Subject: strictly fyi: self-harm posts on social media, photojournalism project, online course
From: "Reis, Beth" <>
Date: 5/24/2012 5:05 PM

Dear Safe Schools Coalition Members and Friends:


(1) Instagram follows Tumblr, Pinterest; bans self-harm posts

(2) We Are the Youth photographic journalism project – use it as a teaching tool, contribute your own story if you are a youth

(3) online course on LGBT social science, public policy, and law




(1) Instagram follows Tumblr, Pinterest; bans self-harm posts


The online photo-sharing service Instagram is banning images and accounts that condone suicide and self-harming behavior such as cutting. In a blog post announcing the new policy, the company said, “Going forward, we won’t allow accounts, images, or hashtags dedicated to glorifying, promoting or encouraging self-harm…It is important to note that this guideline does not extend to accounts created to constructively discuss or document personal experiences that show any form of self-harm where the intention is recovery or open discussion.” Content sharing service Pinterest and blog posting platform Tumblr have also recently updated their policies to prohibit this type of content.


To read more about this decision, visit:




(2) We Are the Youth photographic journalism project – use it as a teaching tool, contribute your own story if you are a youth


We Are the Youth is a photographic journalism project chronicling the individual stories of lesbian, gay, bisexual and transgender youth in the United States. Through photographic portraits and “as told to” interviews in the participants’ own voices, We Are the Youth captures the incredible diversity and uniqueness among the LGBT youth population. We Are the Youth addresses the lack of visibility of LGBT young people by providing a space to share stories in an honest and respectful way. While the profiles on the website currently feature youth from the Northeast and the South, as the project expands, We Are the Youth aims to be even more geographically diverse.


See it, and conotribute, here:




(3) online course on LGBT social science, public policy, and law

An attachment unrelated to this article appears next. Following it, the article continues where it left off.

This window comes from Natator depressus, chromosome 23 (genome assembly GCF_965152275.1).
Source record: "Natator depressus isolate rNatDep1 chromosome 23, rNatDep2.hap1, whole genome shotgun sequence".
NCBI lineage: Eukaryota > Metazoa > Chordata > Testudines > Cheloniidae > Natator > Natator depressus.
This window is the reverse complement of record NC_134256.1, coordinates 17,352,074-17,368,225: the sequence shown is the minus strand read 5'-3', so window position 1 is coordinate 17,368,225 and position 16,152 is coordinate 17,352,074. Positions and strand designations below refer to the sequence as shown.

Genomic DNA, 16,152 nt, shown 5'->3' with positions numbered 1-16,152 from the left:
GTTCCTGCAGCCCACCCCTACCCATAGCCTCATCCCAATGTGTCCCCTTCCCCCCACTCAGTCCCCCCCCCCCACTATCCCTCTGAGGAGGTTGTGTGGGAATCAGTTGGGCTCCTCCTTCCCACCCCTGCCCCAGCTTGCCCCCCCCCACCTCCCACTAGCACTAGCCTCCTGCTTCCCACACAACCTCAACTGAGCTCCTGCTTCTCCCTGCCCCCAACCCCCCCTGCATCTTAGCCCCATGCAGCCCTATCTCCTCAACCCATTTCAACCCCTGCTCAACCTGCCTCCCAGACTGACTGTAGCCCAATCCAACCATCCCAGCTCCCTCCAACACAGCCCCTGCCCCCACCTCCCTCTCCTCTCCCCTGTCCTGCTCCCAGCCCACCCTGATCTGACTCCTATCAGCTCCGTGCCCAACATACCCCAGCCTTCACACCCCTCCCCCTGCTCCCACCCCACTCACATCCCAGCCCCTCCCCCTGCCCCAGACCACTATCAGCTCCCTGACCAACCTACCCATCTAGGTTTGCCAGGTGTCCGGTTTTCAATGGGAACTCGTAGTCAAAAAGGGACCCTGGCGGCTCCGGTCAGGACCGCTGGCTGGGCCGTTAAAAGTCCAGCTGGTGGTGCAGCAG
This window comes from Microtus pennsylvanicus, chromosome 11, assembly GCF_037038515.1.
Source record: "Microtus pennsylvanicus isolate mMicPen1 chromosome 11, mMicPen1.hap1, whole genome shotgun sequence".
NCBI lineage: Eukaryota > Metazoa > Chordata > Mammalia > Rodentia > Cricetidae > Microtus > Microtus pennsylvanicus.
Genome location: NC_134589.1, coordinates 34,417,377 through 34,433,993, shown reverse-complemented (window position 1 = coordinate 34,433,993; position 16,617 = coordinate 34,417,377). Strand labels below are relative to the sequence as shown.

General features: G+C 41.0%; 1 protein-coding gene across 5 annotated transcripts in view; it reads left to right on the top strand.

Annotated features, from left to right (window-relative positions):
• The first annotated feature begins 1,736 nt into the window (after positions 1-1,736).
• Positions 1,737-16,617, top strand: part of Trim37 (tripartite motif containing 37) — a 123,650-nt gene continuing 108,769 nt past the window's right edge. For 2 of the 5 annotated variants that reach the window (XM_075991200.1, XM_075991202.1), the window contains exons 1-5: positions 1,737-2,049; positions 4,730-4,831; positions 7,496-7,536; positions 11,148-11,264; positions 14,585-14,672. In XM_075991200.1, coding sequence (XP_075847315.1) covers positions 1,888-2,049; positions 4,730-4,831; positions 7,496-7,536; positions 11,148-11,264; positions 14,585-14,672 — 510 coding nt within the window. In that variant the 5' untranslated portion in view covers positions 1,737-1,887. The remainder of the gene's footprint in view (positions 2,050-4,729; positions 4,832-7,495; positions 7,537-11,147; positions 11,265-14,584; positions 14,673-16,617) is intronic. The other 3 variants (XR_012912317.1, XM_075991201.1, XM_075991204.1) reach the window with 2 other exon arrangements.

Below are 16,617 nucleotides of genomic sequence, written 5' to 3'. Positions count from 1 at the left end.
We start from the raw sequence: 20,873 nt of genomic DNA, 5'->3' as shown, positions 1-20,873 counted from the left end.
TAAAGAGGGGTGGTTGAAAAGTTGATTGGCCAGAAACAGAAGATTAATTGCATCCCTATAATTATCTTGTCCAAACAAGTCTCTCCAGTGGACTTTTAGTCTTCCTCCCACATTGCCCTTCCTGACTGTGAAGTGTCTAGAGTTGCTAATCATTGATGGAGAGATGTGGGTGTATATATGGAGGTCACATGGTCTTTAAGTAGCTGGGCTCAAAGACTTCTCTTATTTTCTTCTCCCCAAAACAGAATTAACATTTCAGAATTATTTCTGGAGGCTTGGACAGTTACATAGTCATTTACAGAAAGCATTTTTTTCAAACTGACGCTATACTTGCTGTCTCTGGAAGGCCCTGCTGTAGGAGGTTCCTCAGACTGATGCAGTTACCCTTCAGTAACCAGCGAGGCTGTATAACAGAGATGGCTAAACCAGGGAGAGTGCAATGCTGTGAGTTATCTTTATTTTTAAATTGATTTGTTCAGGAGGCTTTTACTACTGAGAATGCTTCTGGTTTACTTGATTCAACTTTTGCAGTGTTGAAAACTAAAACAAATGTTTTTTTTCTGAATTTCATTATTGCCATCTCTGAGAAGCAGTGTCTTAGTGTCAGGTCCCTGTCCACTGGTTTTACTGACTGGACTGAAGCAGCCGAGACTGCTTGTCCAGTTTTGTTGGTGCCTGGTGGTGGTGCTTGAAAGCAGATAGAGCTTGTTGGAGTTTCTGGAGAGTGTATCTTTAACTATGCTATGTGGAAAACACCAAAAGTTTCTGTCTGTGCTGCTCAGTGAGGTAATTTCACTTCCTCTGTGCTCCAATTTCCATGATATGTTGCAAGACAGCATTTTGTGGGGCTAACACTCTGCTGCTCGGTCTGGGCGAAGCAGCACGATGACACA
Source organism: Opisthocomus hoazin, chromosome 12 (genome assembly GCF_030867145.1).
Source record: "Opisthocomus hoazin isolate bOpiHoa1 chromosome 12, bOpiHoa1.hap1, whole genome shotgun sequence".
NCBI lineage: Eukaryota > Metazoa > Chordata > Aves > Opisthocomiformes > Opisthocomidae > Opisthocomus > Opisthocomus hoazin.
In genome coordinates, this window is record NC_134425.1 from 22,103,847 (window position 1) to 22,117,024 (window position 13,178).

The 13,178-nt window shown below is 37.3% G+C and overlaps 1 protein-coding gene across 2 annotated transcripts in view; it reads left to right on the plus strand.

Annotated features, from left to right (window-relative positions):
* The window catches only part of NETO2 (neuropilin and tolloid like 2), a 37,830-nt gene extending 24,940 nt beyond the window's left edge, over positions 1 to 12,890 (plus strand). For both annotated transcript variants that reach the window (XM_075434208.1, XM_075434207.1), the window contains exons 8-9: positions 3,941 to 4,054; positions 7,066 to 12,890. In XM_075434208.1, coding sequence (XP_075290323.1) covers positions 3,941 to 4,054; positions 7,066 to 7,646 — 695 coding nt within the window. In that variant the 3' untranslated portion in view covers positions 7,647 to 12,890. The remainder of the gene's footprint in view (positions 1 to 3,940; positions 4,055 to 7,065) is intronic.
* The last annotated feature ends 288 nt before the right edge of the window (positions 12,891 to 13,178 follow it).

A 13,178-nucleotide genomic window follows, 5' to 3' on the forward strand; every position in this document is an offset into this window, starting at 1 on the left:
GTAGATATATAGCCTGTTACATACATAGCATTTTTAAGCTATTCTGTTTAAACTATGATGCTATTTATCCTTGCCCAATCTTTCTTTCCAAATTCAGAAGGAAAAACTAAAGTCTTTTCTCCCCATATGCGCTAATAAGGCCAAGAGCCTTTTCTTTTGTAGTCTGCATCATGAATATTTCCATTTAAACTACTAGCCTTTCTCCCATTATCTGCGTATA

Dr. Lee Badgett will be teaching an online course on LGBT social science, public policy, and law this summer for graduate credit based out of the University of Massachusetts. It is the first of its kind.


Session: July 11- August 14, 2012 (CPE Summer Session 3)


Empirical claims about the lives of lesbian, gay, bisexual, and transgender (LGBT) people have played a key role in many major legal and policy decisions in the U.S. and other countries.  This course will explore research from economics, psychology, political science, public health, and sociology that relates to employment discrimination against LGBT people, LGBT parenting, the legal recognition of same-sex couples, and the process of social and policy change.  We will also compare countries’ approaches to public policy and to collecting data on sexual orientation and gender identity.  Research and policies studied will come from a variety of countries, including Canada, the Netherlands, France, Sweden, Norway, the U.K., and the U.S. Advanced undergraduates may take the course with the instructor's permission.


The course instructor is Prof. M. V. Lee Badgett, professor of economics and director of the Center for Public Policy and Administration at the University of Massachusetts Amherst. She is also the research director of the Williams Institute for Sexual Orientation Law and Public Policy at UCLA. Her most recent book, When Gay People Get Married: What Happens When Societies Legalize Same-Sex Marriage (NYU Press, 2009), focuses on the U.S. and European experiences with marriage equality for same-sex couples.  Prof. Badgett has testified on her work before Congress and many state legislatures, and she was an expert witness in California’s Prop 8 trial.

The course is designed for those who want to learn about cutting edge research and how it’s used in the policy world, particularly for several groups:

--Public policy students who want a specialized course in LGBT policy

--Advocates and activists who want access to the latest research and knowledge about how to use it

--Social science scholars and graduate students who want to see how research can affect public policy

--Lawyers and law students who want to understand the basics of social science research in this field

--Advanced undergraduates with backgrounds in the social sciences who are thinking about grad school related to law or public policy




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Michelle Munro, not representing a member org
Mo Lewis, King County Sexual Assault Resource Center
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Heather Carter, Youth Suicide Prevention Program
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